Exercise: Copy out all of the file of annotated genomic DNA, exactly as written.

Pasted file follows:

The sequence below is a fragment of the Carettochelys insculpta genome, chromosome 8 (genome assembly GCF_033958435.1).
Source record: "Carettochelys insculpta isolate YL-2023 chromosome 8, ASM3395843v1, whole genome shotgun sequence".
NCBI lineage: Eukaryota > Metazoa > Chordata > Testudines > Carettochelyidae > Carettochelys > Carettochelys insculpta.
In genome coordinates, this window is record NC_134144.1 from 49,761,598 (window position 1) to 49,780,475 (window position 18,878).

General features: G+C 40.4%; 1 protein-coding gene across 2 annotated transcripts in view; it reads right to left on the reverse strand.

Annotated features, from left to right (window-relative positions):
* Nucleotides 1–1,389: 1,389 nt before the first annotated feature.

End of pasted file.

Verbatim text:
The sequence below is a fragment of the Carettochelys insculpta genome, chromosome 8 (genome assembly GCF_033958435.1).
Source record: "Carettochelys insculpta isolate YL-2023 chromosome 8, ASM3395843v1, whole genome shotgun sequence".
NCBI lineage: Eukaryota > Metazoa > Chordata > Testudines > Carettochelyidae > Carettochelys > Carettochelys insculpta.
In genome coordinates, this window is record NC_134144.1 from 49,761,598 (window position 1) to 49,780,475 (window position 18,878).

General features: G+C 40.4%; 1 protein-coding gene across 2 annotated transcripts in view; it reads right to left on the reverse strand.

Annotated features, from left to right (window-relative positions):
* Nucleotides 1–1,389: 1,389 nt before the first annotated feature.